Oxford Diecast AC048 – 1/72 Scale Do 335 Pfeil (Arrow) Diecast Model
Oxford Aviation Series
|Length||19.24 cm||7.57 in||Approx|
|Wingspan||19.17 cm||7.55 in||Approx|
Diecast model features include:
- Constructed with metal and plastic component
- Undercarriage fixed retracted
- Display stand included with this model.
1/72 Scale Dornier Do 335 Pfeil – Oxford Diecast AC048
Dornier Do 335 Pfeil
The Dornier Do 335 Pfeil (Arrow) is a German World War II, single-seat, twin-engine fighter, one of the fastest propeller-driven aircraft. The maiden flight took place on October 2, 1943, entering service the following year. About 48 airframes were completed before the war ended.
The airframe construction is mainly of metal with a semi-monocoque fuselage, low mounted cantilever wing. The two engines are mounted to the fuselage in a push-pull configuration to lower aerodynamic drag. The tail is of a conventional design with a ventral fin to protect the rear propellor against striking the ground on take off. The single-seat cockpit has an ejection seat as well as a dorsal tail and rear propeller that the pilot could eject to assist in a successful bailing out. The retractable undercarriage is a tricycle type with the main units mount in the wings, folding inwards, the nose unit retracts rearwards.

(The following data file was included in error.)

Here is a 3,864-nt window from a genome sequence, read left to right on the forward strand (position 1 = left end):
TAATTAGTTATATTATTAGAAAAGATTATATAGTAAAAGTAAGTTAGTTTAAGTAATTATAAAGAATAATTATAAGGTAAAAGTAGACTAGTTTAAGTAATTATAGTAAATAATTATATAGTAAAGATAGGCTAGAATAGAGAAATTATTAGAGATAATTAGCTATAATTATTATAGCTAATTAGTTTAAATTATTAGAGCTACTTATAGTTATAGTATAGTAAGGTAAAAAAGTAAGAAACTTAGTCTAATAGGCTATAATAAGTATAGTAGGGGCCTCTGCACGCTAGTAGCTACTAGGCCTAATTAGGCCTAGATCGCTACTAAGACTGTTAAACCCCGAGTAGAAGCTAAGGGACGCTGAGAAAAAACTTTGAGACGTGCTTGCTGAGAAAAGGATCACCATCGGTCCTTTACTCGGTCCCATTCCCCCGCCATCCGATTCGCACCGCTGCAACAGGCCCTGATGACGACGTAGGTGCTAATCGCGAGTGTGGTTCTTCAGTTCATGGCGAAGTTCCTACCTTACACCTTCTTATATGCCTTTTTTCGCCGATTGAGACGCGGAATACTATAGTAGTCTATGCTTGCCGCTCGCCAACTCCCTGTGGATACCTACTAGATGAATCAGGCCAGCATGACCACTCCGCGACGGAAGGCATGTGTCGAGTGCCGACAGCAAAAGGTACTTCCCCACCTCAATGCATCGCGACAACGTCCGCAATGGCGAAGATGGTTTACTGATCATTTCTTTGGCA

It uses two Daimler-Benz DB 603E-1 V-12 inverted liquid-cooled piston engines, driving 3-bladed VDM constant-speed. The Arrow had a cruise speed of 685 km/h (426 mph), a maximum speed of 763 km/h (474 mph), a range of 1,395 km (867 mi) and a service ceiling of 11,400 m (37,400 ft).
Armament consisted of one 30 mm (1.18 in) MK 103 cannon firing through the propeller hub and two 15 mm MG-151/15 cannon firing from the top cowling synchronised to fire through the propellor. The Arrow could carry up to 1,000 kg (2,200 lb) of bombs internally and on a single hardpoint under each wing.
Do 335 VG + PH
Do 335 A-0, identification code VG + PH, was completed on September 30, 1944, the second of ten A-0 (preproduction variant) built. Captured by Allied forces on April 29, 1945, at Oberpfaffenhofen near Münich and along with a second airframe shipped to the USA for testing by the US Navy. Donated to the Smithsonian in 1961, returned to Dornier for restoration during 1974. Then placed on display in Germany until returning to the Smithsonian in 1986.